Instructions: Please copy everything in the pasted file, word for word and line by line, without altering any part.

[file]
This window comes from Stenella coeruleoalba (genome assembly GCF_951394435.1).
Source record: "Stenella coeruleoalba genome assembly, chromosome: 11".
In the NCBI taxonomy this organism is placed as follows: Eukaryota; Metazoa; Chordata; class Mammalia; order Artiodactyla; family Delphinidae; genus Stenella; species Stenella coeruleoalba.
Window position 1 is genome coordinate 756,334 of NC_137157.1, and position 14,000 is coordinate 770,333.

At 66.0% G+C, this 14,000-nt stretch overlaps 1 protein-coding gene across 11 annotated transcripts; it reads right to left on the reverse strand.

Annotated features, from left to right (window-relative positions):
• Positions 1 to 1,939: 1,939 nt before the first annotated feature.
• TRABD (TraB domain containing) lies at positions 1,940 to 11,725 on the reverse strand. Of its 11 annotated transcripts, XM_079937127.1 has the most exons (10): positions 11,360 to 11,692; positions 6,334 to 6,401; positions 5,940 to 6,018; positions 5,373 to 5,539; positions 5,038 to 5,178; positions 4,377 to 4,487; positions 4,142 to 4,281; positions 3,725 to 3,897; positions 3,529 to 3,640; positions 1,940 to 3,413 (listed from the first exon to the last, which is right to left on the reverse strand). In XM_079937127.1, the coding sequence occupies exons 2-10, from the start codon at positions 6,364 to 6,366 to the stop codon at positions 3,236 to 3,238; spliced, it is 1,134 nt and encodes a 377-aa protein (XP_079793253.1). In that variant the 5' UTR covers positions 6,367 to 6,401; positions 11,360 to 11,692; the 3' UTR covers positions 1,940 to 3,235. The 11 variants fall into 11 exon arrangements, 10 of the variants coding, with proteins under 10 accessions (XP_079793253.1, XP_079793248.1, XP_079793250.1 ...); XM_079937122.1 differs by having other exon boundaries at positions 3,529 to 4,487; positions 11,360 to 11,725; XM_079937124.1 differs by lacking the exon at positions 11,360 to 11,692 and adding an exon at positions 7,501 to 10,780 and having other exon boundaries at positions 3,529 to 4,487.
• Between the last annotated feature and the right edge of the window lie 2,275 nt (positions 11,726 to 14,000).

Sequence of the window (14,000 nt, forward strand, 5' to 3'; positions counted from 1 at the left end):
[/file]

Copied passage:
This window comes from Stenella coeruleoalba (genome assembly GCF_951394435.1).
Source record: "Stenella coeruleoalba genome assembly, chromosome: 11".
In the NCBI taxonomy this organism is placed as follows: Eukaryota; Metazoa; Chordata; class Mammalia; order Artiodactyla; family Delphinidae; genus Stenella; species Stenella coeruleoalba.
Window position 1 is genome coordinate 756,334 of NC_137157.1, and position 14,000 is coordinate 770,333.

At 66.0% G+C, this 14,000-nt stretch overlaps 1 protein-coding gene across 11 annotated transcripts; it reads right to left on the reverse strand.

Annotated features, from left to right (window-relative positions):
• Positions 1 to 1,939: 1,939 nt before the first annotated feature.
• TRABD (TraB domain containing) lies at positions 1,940 to 11,725 on the reverse strand. Of its 11 annotated transcripts, XM_079937127.1 has the most exons (10): positions 11,360 to 11,692; positions 6,334 to 6,401; positions 5,940 to 6,018; positions 5,373 to 5,539; positions 5,038 to 5,178; positions 4,377 to 4,487; positions 4,142 to 4,281; positions 3,725 to 3,897; positions 3,529 to 3,640; positions 1,940 to 3,413 (listed from the first exon to the last, which is right to left on the reverse strand). In XM_079937127.1, the coding sequence occupies exons 2-10, from the start codon at positions 6,364 to 6,366 to the stop codon at positions 3,236 to 3,238; spliced, it is 1,134 nt and encodes a 377-aa protein (XP_079793253.1). In that variant the 5' UTR covers positions 6,367 to 6,401; positions 11,360 to 11,692; the 3' UTR covers positions 1,940 to 3,235. The 11 variants fall into 11 exon arrangements, 10 of the variants coding, with proteins under 10 accessions (XP_079793253.1, XP_079793248.1, XP_079793250.1 ...); XM_079937122.1 differs by having other exon boundaries at positions 3,529 to 4,487; positions 11,360 to 11,725; XM_079937124.1 differs by lacking the exon at positions 11,360 to 11,692 and adding an exon at positions 7,501 to 10,780 and having other exon boundaries at positions 3,529 to 4,487.
• Between the last annotated feature and the right edge of the window lie 2,275 nt (positions 11,726 to 14,000).

Sequence of the window (14,000 nt, forward strand, 5' to 3'; positions counted from 1 at the left end):